Over $33 billion worth of energy infrastructure are to be constructed by private consortia to help alleviate Pakistan’s chronic energy shortages, which regularly amount to over 4,500MW, and have shed an estimated 2–2.5% off Pakistan’s annual gross domestic product.» [Fonte]
Come si constata, con una ferrovia che regge i 160 km/h, la tratta tra il porto di Gwadar o da quello di Karachi sull’Oceano Indiano e la cittadina di Skardu all’estremo nord potrebbe essere coperta in circa dieci ore di viaggio effettivo, diciamo un giorno tenendo conto delle soste.
Se è vero che la Cina si sia conquistata un altro sbocco sull’Oceano Indiano, è altrettanto vero, e di ben maggiore importanza, che si sia conquistata altri amici riconoscenti e legati sempre di più al suo sistema politico ed economico.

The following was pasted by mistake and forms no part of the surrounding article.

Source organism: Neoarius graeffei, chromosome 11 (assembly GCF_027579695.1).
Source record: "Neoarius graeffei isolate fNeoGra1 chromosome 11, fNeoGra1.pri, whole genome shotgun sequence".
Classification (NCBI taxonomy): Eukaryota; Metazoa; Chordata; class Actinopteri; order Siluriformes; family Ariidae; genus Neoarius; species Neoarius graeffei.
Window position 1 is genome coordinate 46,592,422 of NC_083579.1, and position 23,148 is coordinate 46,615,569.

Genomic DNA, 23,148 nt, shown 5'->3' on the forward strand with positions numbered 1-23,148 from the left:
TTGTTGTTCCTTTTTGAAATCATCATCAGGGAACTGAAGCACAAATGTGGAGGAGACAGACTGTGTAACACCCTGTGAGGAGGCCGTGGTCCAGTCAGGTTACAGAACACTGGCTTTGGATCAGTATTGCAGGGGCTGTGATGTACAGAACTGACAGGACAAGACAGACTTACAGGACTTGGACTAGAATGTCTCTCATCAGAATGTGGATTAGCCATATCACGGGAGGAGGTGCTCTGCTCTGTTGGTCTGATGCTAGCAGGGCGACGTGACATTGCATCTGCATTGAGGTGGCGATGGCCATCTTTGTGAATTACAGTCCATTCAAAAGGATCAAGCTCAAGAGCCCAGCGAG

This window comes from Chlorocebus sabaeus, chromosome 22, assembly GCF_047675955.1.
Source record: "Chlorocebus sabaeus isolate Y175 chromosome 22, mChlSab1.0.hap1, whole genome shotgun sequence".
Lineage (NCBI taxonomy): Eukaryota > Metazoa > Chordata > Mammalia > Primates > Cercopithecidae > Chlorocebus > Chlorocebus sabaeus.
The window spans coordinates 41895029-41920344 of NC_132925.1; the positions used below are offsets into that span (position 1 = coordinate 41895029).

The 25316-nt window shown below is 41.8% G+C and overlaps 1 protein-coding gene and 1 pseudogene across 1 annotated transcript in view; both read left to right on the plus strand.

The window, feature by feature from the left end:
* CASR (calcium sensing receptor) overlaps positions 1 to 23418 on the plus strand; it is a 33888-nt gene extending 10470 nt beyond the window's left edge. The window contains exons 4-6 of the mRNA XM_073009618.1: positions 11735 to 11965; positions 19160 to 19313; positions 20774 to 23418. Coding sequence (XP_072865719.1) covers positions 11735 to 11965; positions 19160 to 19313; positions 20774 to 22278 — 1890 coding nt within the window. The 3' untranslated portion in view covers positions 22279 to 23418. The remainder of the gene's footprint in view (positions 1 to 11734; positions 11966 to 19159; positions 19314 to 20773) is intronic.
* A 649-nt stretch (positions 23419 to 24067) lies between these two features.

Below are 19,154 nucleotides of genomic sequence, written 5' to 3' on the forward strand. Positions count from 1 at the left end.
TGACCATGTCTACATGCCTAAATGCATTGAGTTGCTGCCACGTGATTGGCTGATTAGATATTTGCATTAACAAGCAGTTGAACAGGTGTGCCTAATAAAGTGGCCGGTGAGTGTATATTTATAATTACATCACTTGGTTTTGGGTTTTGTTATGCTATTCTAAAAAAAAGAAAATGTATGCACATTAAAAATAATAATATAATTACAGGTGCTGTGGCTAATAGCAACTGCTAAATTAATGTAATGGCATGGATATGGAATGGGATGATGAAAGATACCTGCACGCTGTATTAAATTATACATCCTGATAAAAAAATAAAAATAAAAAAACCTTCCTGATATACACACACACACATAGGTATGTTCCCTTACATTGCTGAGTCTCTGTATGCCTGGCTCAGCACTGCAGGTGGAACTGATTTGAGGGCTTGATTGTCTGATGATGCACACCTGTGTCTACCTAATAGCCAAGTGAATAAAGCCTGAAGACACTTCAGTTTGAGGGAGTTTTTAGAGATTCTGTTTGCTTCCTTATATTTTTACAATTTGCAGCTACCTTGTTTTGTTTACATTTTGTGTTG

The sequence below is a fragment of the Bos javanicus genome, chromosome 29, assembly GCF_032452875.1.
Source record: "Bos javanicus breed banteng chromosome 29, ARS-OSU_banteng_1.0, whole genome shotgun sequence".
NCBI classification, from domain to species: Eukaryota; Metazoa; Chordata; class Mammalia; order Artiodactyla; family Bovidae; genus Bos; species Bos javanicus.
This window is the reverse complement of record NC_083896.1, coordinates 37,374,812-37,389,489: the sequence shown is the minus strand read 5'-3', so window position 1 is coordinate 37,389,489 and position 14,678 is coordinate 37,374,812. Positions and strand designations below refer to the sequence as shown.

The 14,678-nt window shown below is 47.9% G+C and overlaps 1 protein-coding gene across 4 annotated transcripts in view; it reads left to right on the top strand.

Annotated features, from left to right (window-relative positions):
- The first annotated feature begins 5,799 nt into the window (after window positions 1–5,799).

Ma ogni persona ha gli amici che si merita: questo è il profondo segreto dell’agire cinese, che funziona benissimo anche con i paesi mussulmani, arabi in particolare.
Cerchiamo di spiegarci meglio, citando tre esempi di pessimo comportamento occidentale.
In breve. Mr Obama aveva condizionato gli aiuti americani al fatto che il Kenya instaurasse una legislazione pro – lbgt. La risposta del Presidente Uhuru Kenyatta fu tranchant: «Gay rights is really a non-issue»
In breve. Frau Merkel condiziona le forniture militari al fatto che il Re dell’Arabia si faccia gay, dia le dimissioni e metta a regnare una femmina. Immediata la risposta del Re: «We will not cause any more problems for the German government with new requests for weapons»
Mr Macron durante la conferenza stampa insulta e dileggia, gli da dell’assassino: Christian Kaboré, Presidente del Burkina Faso, abbandona la sala. Macron insiste: «Ecco se ne va… Ma no resta qui… Niente, è andato a riparare l’aria condizionata»